Passphrases

First of all, I am very sorry that I couldn’t keep up with my blogging promise, I got quite sick, moved to a different apartment and then run directly into an accident… But I recovered and I’m ready to tackle the next topic.

So let’s start with an easy security topic. It’s actually quite related to privacy because a good passphrase can prevent your data being fully leaked on a breach.

Choosing a Passphrase

If we look at common passwords from dumps I kinda have to throw up a little, but at least most services now days force you to have at least a handful of characters and maybe some differentiated capitalization plus a number. But let’s pick one of the most common passwords from SplashData 2017 data result. On the 7th Place is “letmein” *throws up a little*

Second to picking a common password out of a dump, we will pick a password with my method before we get into analyzing the strength and usability of a password. My method is actually pretty simple, I’m really strong on the phrase part in the passphrase and just Form a whole phrase. “Remember back then, in 2012, when everyone thought we’ll die!”

Break the password

To analyze a password we need to know how to break it, so we can kind of “verify” it’s strength. Next to social engineering and tables are two major attempts which are Brute Forcing and the Dictionary Attack.

Brute Force

Brute Force is a really simple one. You choose your character-set (e.g. a and b) and your password length (2 characters) and then it generates all the combination (e.g. aa, ba, ab, bb) and applies them. This method would of course also work with a prefix, so if you would know that your colleague always uses “letmein” on the beginning of his passwords and has different digits at the end, you could then just brute force the last digits.

Dictionary Attack

A dictionary attack is basically also very simple. You have a list of words in a text file or something and he will go down that list, one by one, trying every line in the text file as a possible password.

Analyzing the Password

Let’s get back to our main path and analyze the two passwords we have picked in the beginning. I looked up some benchmarks and it seems to be, that a standard GeForce GTX 1080 can brute force about 25.000 Megahashes with MD5 and 3.000 MH/s with SHA256 so we’ll go with 3.000.000 hashes per second in our example.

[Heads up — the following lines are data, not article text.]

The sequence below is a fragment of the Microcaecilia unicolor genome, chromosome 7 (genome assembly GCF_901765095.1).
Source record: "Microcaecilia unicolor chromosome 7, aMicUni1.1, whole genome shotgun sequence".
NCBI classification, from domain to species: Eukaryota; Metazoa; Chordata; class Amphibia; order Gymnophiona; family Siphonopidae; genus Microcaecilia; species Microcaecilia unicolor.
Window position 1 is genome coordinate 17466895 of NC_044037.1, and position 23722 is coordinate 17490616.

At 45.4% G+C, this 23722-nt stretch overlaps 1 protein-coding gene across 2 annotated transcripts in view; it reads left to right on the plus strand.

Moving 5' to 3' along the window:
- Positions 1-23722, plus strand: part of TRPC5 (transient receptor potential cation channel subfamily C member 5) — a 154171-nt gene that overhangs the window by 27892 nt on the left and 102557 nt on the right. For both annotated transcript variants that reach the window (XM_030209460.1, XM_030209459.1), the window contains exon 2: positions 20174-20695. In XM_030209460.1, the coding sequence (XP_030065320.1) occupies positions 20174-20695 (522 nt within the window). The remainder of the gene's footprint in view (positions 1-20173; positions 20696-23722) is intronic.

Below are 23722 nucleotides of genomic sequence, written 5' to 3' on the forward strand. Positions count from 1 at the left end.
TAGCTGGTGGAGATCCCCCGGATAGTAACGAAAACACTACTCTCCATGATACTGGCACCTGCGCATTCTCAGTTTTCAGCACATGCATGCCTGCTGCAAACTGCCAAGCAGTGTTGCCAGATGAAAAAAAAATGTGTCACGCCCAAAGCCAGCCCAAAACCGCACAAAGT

So we will start off with calculating the possible combinations of our own password. There is a pretty simple formula and it’s

possibleCombinations = possibleCharacters ^ passwordLength

If we look at “letmein” we have the common a-z alphabet so we have 26 characters. So following our formula, it takes 45 minutes at maximum, for a common person, to brute force this password.

Let’s also have a look at my passphrase “Remember back then, in 2012, when everyone thought we’ll die!”. So here we have the common a-z alphabet twice (capital and non-capital), also we have special characters and digits, so we have 26 (a-z) + 26 (A-Z) + 10 (0-9) + 33 ( !”#$%&'()*+,-./:;<=>?@[\]^_`{|}~) = 95

4,3766309037604472008182006329351e+120 = 95 ^ 61

Meaning it would take waaaaaaaaay above a billion years to brute force this password.

Conclusion

At the end of the day, I actually used fewer speeds than are possible at the current moment to just prove my point. There are 8-GPU cracking machines that are capable of 400 GH/s which means a Password like “shine2468” would be cracked in up to 5 Minutes despite the fact that is has a character set of 36 chars.

Solution

Move away from the common password and step back to the passphrase like everyone called it back then. So what I actually do, I have a couple of useful phrases in my head for services that I use frequently and can’t use my password manager on -> everything else is stored in a password manager. I personally use and recommend LastPass – of course, it costs a little money (not much actually) but I recommend paying your password service with money and not with your data (free services).

If you don’t trust other organizations there are still plenty of open source options like KeePass available.

 

TheWoolHatBoi

 

Leave a Reply

Your email address will not be published. Required fields are marked *